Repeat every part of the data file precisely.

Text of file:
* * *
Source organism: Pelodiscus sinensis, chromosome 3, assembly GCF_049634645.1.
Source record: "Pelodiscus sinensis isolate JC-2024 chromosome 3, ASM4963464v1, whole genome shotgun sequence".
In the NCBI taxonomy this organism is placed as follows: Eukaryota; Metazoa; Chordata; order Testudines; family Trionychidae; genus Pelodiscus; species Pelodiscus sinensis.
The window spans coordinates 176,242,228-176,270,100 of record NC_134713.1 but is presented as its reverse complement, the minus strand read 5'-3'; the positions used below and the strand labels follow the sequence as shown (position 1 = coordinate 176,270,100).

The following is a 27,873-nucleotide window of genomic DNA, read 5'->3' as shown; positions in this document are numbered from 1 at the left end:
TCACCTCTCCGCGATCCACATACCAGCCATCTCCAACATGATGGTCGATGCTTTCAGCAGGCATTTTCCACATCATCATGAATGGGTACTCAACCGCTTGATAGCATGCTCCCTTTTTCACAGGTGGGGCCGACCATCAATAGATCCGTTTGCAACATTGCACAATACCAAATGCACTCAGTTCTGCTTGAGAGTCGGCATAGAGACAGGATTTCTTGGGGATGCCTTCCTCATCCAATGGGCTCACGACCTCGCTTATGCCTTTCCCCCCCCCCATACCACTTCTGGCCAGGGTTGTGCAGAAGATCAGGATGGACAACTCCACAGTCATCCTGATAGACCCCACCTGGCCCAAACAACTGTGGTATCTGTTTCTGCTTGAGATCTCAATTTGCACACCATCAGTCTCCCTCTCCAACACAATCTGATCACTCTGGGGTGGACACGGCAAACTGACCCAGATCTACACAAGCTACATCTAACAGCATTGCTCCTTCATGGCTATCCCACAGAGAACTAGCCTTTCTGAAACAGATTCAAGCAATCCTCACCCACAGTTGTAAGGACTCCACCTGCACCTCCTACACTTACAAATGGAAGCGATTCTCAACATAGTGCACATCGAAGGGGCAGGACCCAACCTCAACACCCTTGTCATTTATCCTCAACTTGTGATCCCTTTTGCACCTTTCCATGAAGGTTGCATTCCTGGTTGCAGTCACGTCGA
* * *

Source organism: Pelodiscus sinensis, chromosome 3, assembly GCF_049634645.1.
Source record: "Pelodiscus sinensis isolate JC-2024 chromosome 3, ASM4963464v1, whole genome shotgun sequence".
In the NCBI taxonomy this organism is placed as follows: Eukaryota; Metazoa; Chordata; order Testudines; family Trionychidae; genus Pelodiscus; species Pelodiscus sinensis.
The window spans coordinates 176,242,228-176,270,100 of record NC_134713.1 but is presented as its reverse complement, the minus strand read 5'-3'; the positions used below and the strand labels follow the sequence as shown (position 1 = coordinate 176,270,100).

The following is a 27,873-nucleotide window of genomic DNA, read 5'->3' as shown; positions in this document are numbered from 1 at the left end:
TCACCTCTCCGCGATCCACATACCAGCCATCTCCAACATGATGGTCGATGCTTTCAGCAGGCATTTTCCACATCATCATGAATGGGTACTCAACCGCTTGATAGCATGCTCCCTTTTTCACAGGTGGGGCCGACCATCAATAGATCCGTTTGCAACATTGCACAATACCAAATGCACTCAGTTCTGCTTGAGAGTCGGCATAGAGACAGGATTTCTTGGGGATGCCTTCCTCATCCAATGGGCTCACGACCTCGCTTATGCCTTTCCCCCCCCCCATACCACTTCTGGCCAGGGTTGTGCAGAAGATCAGGATGGACAACTCCACAGTCATCCTGATAGACCCCACCTGGCCCAAACAACTGTGGTATCTGTTTCTGCTTGAGATCTCAATTTGCACACCATCAGTCTCCCTCTCCAACACAATCTGATCACTCTGGGGTGGACACGGCAAACTGACCCAGATCTACACAAGCTACATCTAACAGCATTGCTCCTTCATGGCTATCCCACAGAGAACTAGCCTTTCTGAAACAGATTCAAGCAATCCTCACCCACAGTTGTAAGGACTCCACCTGCACCTCCTACACTTACAAATGGAAGCGATTCTCAACATAGTGCACATCGAAGGGGCAGGACCCAACCTCAACACCCTTGTCATTTATCCTCAACTTGTGATCCCTTTTGCACCTTTCCATGAAGGTTGCATTCCTGGTTGCAGTCACGTCGA